[LMB] AKICOTL: Fathers and daughters in SF&F
k.m.allis at gmail.com
Sat Apr 25 02:17:50 BST 2009
2009/4/25 Paula Lieberman <paal at gis.net>
<various snippage for length>
> > _First Test_, _Page_, _Squire_ and _Lady Knight_ by Tamora Pierce -
> > relationship with parents is mostly off stage, but affection, trust and
> > support obvious between parents and daughter.
> > _Tricker's Choice_ and _Trickster's Queen_ by Tamora Pierce - daughter
> > a
> > very good relationship with father, as they have a lot in common.
> The Song of the Lioness by Pierce--neglectful father--not abusive, but not
> paying much attention, either....
Which is why that quartet didn't make my list - distinct lack of positive
relationship there. I note that the _Song of the Lioness_ quartet was some
of Pierce's earlier work and that *in general*, positive familial
relationships have been part of maybe half of her books since then.
The main reason I mentioned _Dragonhaven_ by McKinley and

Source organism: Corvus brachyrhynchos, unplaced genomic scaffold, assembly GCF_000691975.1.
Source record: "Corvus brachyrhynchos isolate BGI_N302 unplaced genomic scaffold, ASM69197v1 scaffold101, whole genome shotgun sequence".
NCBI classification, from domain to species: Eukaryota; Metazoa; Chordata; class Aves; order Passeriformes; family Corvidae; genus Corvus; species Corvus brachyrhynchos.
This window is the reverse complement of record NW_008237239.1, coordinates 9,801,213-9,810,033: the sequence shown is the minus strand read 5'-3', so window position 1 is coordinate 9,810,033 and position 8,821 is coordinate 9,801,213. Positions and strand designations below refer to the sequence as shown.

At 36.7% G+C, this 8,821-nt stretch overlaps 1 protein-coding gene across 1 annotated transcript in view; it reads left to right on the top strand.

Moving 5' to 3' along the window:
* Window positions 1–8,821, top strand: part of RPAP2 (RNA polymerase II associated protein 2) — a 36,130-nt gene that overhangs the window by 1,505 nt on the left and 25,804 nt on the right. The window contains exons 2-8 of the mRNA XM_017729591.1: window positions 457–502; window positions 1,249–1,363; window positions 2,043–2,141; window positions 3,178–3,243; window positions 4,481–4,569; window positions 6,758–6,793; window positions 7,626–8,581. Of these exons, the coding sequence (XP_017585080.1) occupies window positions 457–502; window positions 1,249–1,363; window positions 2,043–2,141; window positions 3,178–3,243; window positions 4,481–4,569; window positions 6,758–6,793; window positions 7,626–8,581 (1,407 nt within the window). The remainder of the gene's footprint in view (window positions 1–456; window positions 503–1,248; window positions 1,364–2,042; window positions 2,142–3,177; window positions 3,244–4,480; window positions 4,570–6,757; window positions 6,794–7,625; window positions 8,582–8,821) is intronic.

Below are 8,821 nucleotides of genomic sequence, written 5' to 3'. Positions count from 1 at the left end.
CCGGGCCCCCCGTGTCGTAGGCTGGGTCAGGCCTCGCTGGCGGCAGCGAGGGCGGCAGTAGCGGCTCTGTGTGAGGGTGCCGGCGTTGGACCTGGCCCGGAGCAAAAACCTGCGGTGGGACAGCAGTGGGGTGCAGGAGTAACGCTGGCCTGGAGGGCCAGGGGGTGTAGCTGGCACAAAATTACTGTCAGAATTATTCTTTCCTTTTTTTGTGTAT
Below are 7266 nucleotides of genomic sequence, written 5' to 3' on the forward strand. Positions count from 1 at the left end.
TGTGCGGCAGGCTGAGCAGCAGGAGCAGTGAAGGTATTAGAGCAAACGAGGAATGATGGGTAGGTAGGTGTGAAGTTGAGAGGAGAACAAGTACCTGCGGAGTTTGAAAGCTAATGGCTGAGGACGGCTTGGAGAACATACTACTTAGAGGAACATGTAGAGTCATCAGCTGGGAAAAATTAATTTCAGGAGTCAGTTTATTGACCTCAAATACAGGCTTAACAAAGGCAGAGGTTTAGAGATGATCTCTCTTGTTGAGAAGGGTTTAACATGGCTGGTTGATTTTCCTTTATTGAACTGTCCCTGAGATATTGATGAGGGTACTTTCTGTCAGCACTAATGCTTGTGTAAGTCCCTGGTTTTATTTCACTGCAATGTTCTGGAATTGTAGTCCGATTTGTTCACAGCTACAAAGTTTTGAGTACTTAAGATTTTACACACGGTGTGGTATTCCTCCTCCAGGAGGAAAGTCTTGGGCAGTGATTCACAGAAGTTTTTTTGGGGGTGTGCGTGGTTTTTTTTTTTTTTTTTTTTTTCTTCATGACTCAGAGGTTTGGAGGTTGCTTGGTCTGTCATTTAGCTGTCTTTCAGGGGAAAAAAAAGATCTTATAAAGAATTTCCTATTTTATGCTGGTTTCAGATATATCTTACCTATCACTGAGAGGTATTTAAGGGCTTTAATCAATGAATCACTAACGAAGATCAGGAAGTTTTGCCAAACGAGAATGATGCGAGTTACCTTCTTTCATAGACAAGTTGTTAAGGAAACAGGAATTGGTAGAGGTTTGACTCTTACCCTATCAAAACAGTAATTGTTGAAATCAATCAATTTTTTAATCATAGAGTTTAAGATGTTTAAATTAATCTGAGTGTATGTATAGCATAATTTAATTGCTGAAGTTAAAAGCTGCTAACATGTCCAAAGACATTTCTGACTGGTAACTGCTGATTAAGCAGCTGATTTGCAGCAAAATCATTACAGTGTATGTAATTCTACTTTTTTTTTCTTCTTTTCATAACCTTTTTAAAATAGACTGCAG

_Covenants_/_Kings Own_ by Freeman is that, particularly in the case of
_Dragonhaven_, the father/son relationship is a very good one and even
allowing for the fact that good father/son relationships are much more
common in science-fiction and fantasy than good father/daughter
relationships, positive relationships between parents and children are not
particularly usual in science-fiction and fantasy and I thought they were
I do, however, take your point and concede regarding those two books.
<further snippage> When the subject of a panel is daughters and
> fathers, going into fathers and sons, is like talking about women in
> Athens by instead discussing relationships between men in Athens--the
> something that has gotten 99% of the attention. Women were completely
> marginalized in Athens and there are tens of thousands of books focusing on
> Athenian males, and many fewer (and a whole lot less primary
> documentation...) about women's relationships in Athens.
True enough. But given that there is so much more primary source text about
men and their relationships in Athens, one has to extrapolate about how
women interacted from what primary source text is available. Speaking from
my personal experience, when I did my degree most of my courses that covered
Athens at least mentioned and in some cases focused on women in Athens and
ancient Greece, working from what sources were available.
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